Wednesday, September 5, 2007

I had no idea.

You can read the books, listen to what others have to say about it, and talk to professors and attorneys. But it didn't really prepare me for this. I am swamped all of the time. I was behind by the second day of classes. I just said good-bye to my weekends.

And I can't figure out if it's just me. It feels like everyone else is getting the reading done much quicker than I am. But then I just learned something horrible about my learning. I do not really get something until I have created notes for it. I am a transcriber. Reading doesn't do it. I can read passages until the cows come home, whatever the hell that means. But if I don't write it down in my own words, I don't learn it.

I am hanging on to the one bit of hope, it will get easier. If nothing else, it will get easier to say goodnight to everyone and turn back to my books. It will get easier to pour myself into the shower at 5 am to get more reading done before class. And it will get easier to only have a few hours on the weekend to "play." I know I have to get faster, more efficient, but with this whole bit about writing things down, I don't know how.

Any one can chime in on this, please!


Butterflyfish said...

Law students lie. They lie a lot. Some may say they're reading 10 times more than you and try to make you feel like a slacker. Some may say they just skim the cases and are *smart* enough to get it so easily. Ignore em. Or better, don't ttalk about your study habits.

Work at your pace. You *will* get more efficient. Look at some supplements *before* you read -- sometimes having the big picture helps you pull out the point of the reading better, minimizing the note taking.

Eliza said...

Thank you! I think maybe I am going to have to start with canned briefs before reading the cases. I just take in the info far too slow.

Eliza said...

If you (especially you, with child and hubby) have any suggestions on how to FEEL more rested on less sleep, I would love to hear it!

divine angst said...

Ditto. You will get faster at this. What takes you three hours now will only take you an hour and a half by next semester.

In the meantime, supplements are great. Go ask the prof if he or she recommends any in particular. And while you're there, ask the prof any questions you might have. So many students don't take advantage of office hours--don't be one of them!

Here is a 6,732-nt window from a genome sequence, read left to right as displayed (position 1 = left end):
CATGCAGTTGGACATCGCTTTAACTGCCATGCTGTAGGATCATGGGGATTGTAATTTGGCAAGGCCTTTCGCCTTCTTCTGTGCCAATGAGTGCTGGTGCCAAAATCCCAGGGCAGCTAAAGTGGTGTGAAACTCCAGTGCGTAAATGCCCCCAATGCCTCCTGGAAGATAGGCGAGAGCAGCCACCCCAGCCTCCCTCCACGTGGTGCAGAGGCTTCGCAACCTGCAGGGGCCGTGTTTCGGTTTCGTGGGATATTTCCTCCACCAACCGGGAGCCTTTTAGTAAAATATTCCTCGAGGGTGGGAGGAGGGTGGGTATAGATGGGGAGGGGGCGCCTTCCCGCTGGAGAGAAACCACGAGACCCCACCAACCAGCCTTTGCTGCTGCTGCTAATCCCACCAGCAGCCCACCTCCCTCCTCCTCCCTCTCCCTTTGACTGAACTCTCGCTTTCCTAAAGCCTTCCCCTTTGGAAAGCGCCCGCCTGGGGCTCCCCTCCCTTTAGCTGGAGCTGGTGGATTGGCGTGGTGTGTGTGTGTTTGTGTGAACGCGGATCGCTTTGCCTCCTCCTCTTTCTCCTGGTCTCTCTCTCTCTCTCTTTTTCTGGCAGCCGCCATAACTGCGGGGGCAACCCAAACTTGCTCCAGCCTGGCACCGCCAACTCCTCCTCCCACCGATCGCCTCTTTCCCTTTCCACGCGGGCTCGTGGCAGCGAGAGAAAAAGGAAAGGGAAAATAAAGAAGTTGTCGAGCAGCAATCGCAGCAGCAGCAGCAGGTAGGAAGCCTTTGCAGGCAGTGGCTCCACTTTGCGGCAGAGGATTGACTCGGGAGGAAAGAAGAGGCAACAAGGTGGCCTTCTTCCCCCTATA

And yeah, make it your practice not to talk about your study habits. Try to meet and make friends with people who don't boast (or whine or complain) about their study habits. You will be much more sane in the end.

Austin said...

Learning how to read a case is tough. It will get a lot easier.

But you'll also learn that some of the minutia in cases isn't as important as what you might think now or as the prof will have you believe in class. It's just hard to know on what to concentrate at this point in your school career. You'll get the hang of it and understand what I mean by that after your first year especially.

Remember, the final exam is the only important thing and don't be afraid to consult supplemental material as suggested.

The good thing is that your are putting this kind of work in right now whereas some of the students are surely treating law school like undergrad.

CALI's Pre-Law Blog

George said...

Do what works for you. It will take a while to figure out what that is.

I started law school in 1980. I marked my books up with red and blue pens, using various combinations of underline color and marginal line color coding for different parts of the case.

27 years later, I read cases like a champ. Which is to say I read the first paragraph or two, the last paragraph, and the legal analysis part. I read the facts only to the extent the legal analysis leaves me puzzled about certain facts.

A well-written court opinion (many are not) will mention all relevant facts not just in the facts section (where many irrelvant ones tend to creep in), but also in discussing application of law to facts, which is really where it's at.

Now your profs may try to put you on the spot about marginal facts, but you could always come back with the fact that the court didn't indicate that fact was relevant to its analysis (with which you have familiarized yourself). Then they may ask you if you nonetheless thought it relevant.

So in the end as a student you need to read all the facts to perform like a champ when called on in class, but I'd definitely start with the guts of the case -- the statements of legal principles and their applications.

I wouldn't use secondary materials unless I was stumped. I got through law school, magna cum laude, without ever reading a hornbook.

Did I devote all my waking hours to the law? Except eating, reading one daily paper, and taking off Sunday mid-afternoon to evening, you bet!

Did I know people who did as well or better grade-wise spending less time? Sure. That's life.